Keisel again signed a new contract with the Steelers in August of 2009. The move paid off. Keisel caught his first career interception and scored his first career touchdown against the Tampa Bay Buccaneers in Week 3. Keisel jumped a Josh Freeman route and returned the ball 79 yards for the touchdown. That year Keisel was added to the AFC Pro Bowl roster, his first Pro Bowl selection of his career. In 2010, Keisel played in 11 regular season games due to injuries and had 33 tackles, three sacks and 1 interception that went for a 79-yard touchdown return. The Steelers would head to Texas to face the Green Bay Packers in Super Bowl XLV, losing by the score of 31-25. In 2011, Keisel had 48 tackles, three sacks, six passes defended and two forced fumbles. Through week 11, Brett has started every game of the 2012 NFL Season and currently has 35 tackles, three sacks and one pass defense.
On the field, Keisel has become an icon for ‘Steeler Nation’, being nicknamed ‘Da Beard’. He earned that moniker after he’d started growing a beard during a hunting trip the summer of 2010 with his father. The beard became a signature for Brett. In an interview with the Pittsburgh Post-Gazette, Keisel said the idea was sort of a rally to change the team’s luck. Keisel’s beard now has its own Facebook page and Twitter account. ‘Da Beard’ gear, like t-shirts, has popped up for fans to wear. Following the 2010 season, Brett and Sarah, with other Steelers players and celebrity barbers, hosted the first “Shear The Beard” event for charity. It was held in the Diesel Club Lounge on Pittsburgh’s South Side. “It’s its own entity,” Ben Roethlisberger said prior to the Super Bowl. “He hides everything in there. We go hunting and he hides his decoys in there.” “The chin strap is fine,” he said. “It holds it all down tight. The worst part is hairballs in my mouth from my mouthpiece. I’m used to it now, and I have to brush it to the side and stroke it a little bit.” The proceeds from the event benefited the cancer programs at UPMC Children’s Hospital.
Brett and Sarah are very active throughout the year supporting and hosting events for charitable causes. Among events and activities with Keisel’s teammates and the Steelers organization, he and his wife also work closely with the Cystic Fibrosis (CF) Foundation and host the 65 Roses Sports Auction annually. Through the sale of Brett’s “Respect the Beard’ t-shirts, proceeds were donated to HCEF.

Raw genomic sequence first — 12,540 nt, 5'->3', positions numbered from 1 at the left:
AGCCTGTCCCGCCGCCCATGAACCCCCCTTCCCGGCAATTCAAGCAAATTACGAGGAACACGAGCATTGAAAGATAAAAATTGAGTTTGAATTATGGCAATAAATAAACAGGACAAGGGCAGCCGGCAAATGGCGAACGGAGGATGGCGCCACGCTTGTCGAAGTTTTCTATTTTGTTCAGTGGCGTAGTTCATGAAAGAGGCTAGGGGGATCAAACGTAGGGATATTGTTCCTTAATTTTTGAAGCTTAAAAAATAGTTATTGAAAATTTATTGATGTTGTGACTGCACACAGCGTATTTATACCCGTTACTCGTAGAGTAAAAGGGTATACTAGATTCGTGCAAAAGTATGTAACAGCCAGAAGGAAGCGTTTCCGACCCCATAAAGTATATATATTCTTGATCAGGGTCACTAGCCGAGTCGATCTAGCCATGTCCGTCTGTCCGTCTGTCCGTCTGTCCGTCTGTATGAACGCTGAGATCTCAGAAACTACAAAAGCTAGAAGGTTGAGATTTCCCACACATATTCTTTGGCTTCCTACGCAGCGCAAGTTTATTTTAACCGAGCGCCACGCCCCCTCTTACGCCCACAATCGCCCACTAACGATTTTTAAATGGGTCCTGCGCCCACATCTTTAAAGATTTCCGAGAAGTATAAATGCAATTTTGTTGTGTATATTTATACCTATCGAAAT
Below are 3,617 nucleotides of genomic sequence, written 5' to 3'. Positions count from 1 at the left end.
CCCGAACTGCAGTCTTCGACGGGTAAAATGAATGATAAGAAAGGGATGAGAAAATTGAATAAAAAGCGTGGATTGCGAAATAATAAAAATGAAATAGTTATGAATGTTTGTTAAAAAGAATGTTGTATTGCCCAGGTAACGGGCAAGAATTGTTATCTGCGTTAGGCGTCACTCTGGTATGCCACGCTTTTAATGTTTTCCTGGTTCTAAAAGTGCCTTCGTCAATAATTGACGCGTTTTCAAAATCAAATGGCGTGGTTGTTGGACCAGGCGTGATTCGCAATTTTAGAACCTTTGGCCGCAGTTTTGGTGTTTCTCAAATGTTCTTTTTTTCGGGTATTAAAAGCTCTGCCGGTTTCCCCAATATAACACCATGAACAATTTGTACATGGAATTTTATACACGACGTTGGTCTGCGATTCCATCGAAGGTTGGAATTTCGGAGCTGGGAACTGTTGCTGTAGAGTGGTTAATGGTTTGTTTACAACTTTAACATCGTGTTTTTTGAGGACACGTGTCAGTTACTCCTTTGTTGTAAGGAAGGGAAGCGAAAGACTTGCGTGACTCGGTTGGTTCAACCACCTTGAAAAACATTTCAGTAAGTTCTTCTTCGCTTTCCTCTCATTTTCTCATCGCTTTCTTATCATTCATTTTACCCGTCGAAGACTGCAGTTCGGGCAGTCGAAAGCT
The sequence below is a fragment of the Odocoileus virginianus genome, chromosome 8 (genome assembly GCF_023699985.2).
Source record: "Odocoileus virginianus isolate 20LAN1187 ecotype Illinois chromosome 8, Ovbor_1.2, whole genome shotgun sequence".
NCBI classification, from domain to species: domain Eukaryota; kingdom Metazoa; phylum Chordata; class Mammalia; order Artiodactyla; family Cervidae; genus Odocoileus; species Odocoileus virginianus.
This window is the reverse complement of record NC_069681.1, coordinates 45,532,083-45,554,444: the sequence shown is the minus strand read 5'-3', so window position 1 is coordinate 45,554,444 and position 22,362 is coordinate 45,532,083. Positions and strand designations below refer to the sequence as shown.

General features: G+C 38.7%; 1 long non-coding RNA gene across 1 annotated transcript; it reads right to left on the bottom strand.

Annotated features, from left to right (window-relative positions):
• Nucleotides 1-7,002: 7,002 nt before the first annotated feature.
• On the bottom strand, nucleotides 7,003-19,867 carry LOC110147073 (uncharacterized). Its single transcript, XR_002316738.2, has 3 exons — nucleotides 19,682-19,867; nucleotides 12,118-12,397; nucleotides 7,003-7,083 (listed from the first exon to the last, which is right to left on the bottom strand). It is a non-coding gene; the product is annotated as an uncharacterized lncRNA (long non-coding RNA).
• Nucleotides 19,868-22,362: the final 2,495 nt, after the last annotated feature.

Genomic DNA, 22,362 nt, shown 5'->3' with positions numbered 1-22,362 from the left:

Both are also on the advisory board for the Homeless Children’s Education Fund (HCEF) which tries to meet the educational needs of local homeless children. Founded in 1999 by Dr. Joseph F. Lagana, the program offers “hope through learning”. The Champions for Chilren Benefit is held annually to meet those needs. The Keisels have supported this cause since 2004. In 2011, Brett and Sarah were recognized as the HCEF Champions for Children, an annual award given for “having a significant positive impact on the lives of children and youth experiencing homelessness in Allegheny County (Pennsylvania).”
The Keisels also support ‘A Glimmer of Hope Foundation’ and the charity’s annual event called ‘Bid for Hope’. The money that is raised is used towards research for young women with breast cancer. The organization has raised more than $1 million to finance the largest premenopausal breast cancer study in the United States. Diana Napper is the founder of the Pennsylvania non-profit organization.
In June of this year, Brett organized a fishing trip for contest winners at a sporting club in Bridgeville, Pennsylvania. He told KDKA-TV, “Why not do something charitable where people can bid on coming out spending the morning fishing…you know we’re out here fishing anyways, so we might as well do something to benefit others.” An auction was held to produce the winners and the event supported the Challenge Program, Habitat for Humanity and Variety: The Children’s Charity of Pittsburgh.
In November, Brett took KDKA’s Bob Pompeani and some of his teammates out hunting for pheasants. They visited the 146-acre Alpine Hunting and Fishing Club in Bridgeville to hold a friendly competition all while raising money for Children’s Hospital.
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Christina Rivers is freelance journalist and photographer with a life-long love of the Pittsburgh Steelers. Credentialed with the organization, Christina provides a unique perspective gained through her knowledge and understanding of Steelers history, the Rooney family and relationships with past and present players. Her work can be found on Examiner.com.